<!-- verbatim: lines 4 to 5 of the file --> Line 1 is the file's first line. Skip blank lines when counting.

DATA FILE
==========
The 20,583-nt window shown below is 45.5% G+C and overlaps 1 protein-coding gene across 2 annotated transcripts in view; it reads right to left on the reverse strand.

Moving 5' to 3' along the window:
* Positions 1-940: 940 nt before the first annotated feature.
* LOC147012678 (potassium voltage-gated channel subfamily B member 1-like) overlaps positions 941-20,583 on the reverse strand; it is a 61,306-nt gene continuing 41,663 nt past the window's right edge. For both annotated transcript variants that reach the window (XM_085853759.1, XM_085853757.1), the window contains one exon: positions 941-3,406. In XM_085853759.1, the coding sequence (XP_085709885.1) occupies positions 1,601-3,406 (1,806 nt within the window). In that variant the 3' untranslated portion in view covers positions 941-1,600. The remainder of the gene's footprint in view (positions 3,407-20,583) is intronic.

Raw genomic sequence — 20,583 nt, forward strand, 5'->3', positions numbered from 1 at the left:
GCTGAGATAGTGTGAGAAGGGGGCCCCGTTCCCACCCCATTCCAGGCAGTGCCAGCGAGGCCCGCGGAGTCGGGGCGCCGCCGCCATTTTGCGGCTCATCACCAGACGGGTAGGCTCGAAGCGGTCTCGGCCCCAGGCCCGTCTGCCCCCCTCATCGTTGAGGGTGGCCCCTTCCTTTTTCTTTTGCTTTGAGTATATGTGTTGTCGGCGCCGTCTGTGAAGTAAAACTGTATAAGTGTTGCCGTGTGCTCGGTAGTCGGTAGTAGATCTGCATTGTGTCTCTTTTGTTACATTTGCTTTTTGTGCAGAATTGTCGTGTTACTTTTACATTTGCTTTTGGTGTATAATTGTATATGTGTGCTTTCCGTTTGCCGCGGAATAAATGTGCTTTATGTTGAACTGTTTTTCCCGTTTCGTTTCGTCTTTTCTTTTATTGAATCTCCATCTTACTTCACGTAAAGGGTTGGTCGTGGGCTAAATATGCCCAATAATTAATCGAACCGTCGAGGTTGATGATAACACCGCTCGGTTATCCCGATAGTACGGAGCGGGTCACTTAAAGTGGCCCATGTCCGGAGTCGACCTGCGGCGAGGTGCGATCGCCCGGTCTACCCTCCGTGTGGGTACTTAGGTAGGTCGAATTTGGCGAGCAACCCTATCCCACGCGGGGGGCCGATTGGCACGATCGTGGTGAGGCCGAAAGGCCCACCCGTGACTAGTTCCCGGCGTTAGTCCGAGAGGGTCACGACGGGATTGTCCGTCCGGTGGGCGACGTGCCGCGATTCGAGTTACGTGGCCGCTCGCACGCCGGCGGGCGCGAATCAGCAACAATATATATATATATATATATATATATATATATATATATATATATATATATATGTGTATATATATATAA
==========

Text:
* LOC147012678 (potassium voltage-gated channel subfamily B member 1-like) overlaps positions 941-20,583 on the reverse strand; it is a 61,306-nt gene continuing 41,663 nt past the window's right edge. For both annotated transcript variants that reach the window (XM_085853759.1, XM_085853757.1), the window contains one exon: positions 941-3,406. In XM_085853759.1, the coding sequence (XP_085709885.1) occupies positions 1,601-3,406 (1,806 nt within the window). In that variant the 3' untranslated portion in view covers positions 941-1,600. The remainder of the gene's footprint in view (positions 3,407-20,583) is intronic.

Raw genomic sequence — 20,583 nt, forward strand, 5'->3', positions numbered from 1 at the left: